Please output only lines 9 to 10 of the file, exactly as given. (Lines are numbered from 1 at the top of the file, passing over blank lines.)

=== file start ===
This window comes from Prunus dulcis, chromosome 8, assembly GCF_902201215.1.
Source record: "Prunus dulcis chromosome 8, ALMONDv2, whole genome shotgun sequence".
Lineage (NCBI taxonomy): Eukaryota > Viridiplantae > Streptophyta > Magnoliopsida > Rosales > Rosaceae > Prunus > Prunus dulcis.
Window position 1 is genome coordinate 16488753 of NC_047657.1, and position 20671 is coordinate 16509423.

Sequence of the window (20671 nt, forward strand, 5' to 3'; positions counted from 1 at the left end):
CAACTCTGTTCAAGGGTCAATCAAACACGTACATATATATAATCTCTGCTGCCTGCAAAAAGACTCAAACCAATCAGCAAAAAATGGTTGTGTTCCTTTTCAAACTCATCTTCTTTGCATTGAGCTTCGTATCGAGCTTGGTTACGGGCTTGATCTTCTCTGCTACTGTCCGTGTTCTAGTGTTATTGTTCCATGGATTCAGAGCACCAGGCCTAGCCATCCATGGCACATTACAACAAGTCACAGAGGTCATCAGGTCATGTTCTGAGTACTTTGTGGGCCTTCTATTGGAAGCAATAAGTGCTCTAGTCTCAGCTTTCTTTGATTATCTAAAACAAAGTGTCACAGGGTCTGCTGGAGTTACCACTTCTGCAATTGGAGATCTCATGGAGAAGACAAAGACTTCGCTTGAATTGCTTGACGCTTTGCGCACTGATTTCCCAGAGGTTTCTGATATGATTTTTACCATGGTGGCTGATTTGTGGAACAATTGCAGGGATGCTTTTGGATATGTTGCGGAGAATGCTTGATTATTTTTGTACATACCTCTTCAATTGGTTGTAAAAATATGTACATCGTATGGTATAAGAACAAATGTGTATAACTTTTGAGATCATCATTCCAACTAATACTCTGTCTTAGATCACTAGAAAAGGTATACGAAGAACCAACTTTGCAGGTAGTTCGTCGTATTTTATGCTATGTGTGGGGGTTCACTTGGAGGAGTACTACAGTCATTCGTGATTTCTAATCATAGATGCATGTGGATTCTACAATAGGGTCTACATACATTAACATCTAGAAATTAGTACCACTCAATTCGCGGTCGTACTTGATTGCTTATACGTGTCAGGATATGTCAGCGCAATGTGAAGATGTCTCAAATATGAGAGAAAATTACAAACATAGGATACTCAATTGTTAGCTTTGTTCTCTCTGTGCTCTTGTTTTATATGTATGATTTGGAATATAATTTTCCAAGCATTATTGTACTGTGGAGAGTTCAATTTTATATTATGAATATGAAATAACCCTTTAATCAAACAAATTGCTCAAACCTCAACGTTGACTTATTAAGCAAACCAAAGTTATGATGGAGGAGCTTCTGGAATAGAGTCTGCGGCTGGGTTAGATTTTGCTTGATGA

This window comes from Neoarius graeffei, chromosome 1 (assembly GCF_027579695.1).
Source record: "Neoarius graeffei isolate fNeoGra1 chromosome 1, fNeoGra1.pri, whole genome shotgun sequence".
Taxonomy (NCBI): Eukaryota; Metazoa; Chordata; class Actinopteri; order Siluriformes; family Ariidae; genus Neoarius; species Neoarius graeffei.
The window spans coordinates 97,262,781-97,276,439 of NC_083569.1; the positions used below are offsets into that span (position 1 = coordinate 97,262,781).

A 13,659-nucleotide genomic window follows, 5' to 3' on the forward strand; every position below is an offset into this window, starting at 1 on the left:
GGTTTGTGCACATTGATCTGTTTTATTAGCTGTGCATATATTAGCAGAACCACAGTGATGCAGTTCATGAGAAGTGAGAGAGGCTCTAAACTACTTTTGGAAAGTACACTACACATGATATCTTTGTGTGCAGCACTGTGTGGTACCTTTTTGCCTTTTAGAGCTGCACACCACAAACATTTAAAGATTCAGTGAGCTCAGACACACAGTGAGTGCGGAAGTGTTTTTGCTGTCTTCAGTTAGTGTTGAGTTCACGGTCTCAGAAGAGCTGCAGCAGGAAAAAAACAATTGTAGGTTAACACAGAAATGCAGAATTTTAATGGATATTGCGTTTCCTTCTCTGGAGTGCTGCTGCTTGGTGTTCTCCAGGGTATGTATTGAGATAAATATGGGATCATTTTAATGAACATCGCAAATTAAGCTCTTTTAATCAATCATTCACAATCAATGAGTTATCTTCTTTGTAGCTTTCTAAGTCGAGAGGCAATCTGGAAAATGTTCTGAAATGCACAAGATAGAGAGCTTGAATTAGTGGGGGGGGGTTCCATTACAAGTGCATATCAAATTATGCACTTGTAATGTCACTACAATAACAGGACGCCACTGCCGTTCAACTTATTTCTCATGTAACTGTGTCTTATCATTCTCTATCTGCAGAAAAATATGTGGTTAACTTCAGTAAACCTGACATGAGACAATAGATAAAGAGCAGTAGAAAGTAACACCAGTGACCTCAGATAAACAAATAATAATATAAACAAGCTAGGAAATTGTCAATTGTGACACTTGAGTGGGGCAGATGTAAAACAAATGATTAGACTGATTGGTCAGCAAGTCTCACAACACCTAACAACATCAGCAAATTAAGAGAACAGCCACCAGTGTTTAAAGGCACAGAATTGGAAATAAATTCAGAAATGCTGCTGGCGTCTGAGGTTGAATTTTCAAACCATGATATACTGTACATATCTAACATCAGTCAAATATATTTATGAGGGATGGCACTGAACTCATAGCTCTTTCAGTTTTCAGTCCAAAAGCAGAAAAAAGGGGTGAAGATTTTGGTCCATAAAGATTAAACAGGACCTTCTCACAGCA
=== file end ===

Taxonomy (NCBI): Eukaryota; Metazoa; Chordata; class Actinopteri; order Siluriformes; family Ariidae; genus Neoarius; species Neoarius graeffei.
The window spans coordinates 97,262,781-97,276,439 of NC_083569.1; the positions used below are offsets into that span (position 1 = coordinate 97,262,781).